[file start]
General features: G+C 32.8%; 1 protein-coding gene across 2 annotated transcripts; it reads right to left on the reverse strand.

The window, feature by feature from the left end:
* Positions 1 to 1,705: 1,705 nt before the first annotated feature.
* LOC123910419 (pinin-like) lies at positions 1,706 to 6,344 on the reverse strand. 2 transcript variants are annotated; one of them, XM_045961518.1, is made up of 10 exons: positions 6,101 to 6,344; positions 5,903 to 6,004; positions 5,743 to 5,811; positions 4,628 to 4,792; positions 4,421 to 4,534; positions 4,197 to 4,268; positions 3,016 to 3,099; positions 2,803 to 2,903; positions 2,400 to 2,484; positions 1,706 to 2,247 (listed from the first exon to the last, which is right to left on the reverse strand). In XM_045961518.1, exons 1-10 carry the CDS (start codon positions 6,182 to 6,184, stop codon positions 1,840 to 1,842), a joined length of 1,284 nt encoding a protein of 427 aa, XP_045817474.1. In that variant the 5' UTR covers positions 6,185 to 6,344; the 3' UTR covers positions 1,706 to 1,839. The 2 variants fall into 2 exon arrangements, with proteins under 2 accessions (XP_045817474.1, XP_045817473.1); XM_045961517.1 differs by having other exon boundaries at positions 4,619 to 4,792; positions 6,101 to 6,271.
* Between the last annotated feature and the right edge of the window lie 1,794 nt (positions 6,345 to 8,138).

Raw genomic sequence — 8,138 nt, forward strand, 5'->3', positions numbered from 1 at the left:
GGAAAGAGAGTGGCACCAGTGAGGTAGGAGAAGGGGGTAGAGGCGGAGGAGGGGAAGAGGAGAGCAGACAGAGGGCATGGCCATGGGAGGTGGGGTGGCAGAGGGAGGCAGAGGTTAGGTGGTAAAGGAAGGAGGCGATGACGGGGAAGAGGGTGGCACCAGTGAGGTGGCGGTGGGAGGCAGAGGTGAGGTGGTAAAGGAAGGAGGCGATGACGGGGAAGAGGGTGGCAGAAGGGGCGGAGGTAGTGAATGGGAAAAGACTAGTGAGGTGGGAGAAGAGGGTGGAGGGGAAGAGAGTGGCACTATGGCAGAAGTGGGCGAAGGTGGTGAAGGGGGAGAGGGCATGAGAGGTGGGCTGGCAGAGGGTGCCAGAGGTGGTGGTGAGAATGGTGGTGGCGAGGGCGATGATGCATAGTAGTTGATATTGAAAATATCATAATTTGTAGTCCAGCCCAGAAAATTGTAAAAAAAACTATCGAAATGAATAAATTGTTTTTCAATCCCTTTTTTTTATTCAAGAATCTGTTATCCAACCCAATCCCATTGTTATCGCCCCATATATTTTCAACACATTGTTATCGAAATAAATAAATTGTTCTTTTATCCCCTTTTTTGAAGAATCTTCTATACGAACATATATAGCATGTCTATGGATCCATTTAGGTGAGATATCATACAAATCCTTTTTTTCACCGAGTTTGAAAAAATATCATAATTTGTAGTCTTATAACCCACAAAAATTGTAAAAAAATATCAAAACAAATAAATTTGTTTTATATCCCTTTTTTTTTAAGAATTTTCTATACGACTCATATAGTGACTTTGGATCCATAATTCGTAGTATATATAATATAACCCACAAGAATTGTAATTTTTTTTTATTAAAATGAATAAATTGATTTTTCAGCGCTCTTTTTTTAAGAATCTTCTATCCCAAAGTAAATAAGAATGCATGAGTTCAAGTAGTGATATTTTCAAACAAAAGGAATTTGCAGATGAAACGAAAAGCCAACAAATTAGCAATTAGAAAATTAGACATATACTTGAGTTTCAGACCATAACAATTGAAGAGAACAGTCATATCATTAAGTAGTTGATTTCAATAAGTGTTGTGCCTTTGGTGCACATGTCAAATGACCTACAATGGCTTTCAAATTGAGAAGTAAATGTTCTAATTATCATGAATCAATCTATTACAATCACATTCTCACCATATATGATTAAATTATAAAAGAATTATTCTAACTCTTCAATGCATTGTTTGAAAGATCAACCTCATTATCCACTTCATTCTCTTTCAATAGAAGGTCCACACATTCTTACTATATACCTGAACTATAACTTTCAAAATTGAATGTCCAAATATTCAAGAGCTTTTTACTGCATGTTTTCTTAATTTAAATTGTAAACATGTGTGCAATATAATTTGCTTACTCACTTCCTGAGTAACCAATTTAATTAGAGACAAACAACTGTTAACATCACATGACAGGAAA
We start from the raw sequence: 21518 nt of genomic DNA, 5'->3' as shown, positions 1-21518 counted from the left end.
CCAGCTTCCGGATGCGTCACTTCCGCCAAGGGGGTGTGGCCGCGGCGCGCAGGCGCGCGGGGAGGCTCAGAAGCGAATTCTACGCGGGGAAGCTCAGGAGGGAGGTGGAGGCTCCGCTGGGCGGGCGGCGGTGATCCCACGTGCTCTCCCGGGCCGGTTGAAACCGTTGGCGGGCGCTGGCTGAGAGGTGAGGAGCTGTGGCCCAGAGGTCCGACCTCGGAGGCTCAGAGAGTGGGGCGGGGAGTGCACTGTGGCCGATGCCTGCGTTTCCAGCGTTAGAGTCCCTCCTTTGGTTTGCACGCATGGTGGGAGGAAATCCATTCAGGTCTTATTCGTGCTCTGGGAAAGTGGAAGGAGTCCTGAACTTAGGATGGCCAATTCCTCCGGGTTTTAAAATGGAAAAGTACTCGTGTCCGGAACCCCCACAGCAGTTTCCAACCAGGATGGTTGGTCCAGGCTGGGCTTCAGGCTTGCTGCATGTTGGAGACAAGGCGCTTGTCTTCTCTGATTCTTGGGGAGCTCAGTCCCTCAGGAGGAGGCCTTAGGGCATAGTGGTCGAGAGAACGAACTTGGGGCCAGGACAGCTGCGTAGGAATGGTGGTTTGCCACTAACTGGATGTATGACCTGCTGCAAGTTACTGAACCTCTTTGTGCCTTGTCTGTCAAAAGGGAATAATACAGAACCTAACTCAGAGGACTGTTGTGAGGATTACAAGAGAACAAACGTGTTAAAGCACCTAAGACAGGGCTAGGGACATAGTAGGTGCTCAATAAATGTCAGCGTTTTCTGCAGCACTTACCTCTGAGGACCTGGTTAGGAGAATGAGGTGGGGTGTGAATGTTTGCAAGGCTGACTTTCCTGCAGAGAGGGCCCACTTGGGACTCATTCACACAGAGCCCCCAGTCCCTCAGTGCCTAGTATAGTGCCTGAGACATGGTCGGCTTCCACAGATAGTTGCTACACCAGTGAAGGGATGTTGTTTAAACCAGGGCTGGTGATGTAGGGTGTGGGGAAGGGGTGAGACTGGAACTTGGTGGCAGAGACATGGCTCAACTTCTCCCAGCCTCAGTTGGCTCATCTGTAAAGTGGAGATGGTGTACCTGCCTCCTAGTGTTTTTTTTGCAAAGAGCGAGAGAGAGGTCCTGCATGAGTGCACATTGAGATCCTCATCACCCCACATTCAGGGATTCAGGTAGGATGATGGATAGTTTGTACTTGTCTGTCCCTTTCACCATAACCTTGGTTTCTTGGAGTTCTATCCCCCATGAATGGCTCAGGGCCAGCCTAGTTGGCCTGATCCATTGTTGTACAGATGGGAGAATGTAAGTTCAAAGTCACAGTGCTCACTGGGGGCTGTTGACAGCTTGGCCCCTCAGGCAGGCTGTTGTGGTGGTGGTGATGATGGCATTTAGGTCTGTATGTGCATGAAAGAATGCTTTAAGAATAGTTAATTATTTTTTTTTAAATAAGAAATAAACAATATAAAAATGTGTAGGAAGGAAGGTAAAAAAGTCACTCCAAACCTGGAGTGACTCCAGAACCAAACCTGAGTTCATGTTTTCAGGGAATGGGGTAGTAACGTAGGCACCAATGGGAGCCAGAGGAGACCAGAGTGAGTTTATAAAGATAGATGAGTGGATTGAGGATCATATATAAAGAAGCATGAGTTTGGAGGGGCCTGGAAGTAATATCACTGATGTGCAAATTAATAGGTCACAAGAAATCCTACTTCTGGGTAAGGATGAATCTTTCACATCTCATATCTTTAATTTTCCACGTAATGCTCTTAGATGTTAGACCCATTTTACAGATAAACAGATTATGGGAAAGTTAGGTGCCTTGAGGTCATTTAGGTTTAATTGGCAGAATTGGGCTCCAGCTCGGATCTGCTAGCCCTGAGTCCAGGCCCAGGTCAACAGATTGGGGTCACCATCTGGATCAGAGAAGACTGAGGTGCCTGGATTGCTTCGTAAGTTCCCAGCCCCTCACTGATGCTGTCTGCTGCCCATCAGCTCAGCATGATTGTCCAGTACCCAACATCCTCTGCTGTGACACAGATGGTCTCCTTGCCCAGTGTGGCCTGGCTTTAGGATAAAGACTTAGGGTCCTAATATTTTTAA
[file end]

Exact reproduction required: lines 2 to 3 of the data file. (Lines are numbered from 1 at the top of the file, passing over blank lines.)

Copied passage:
The window, feature by feature from the left end:
* Positions 1 to 1,705: 1,705 nt before the first annotated feature.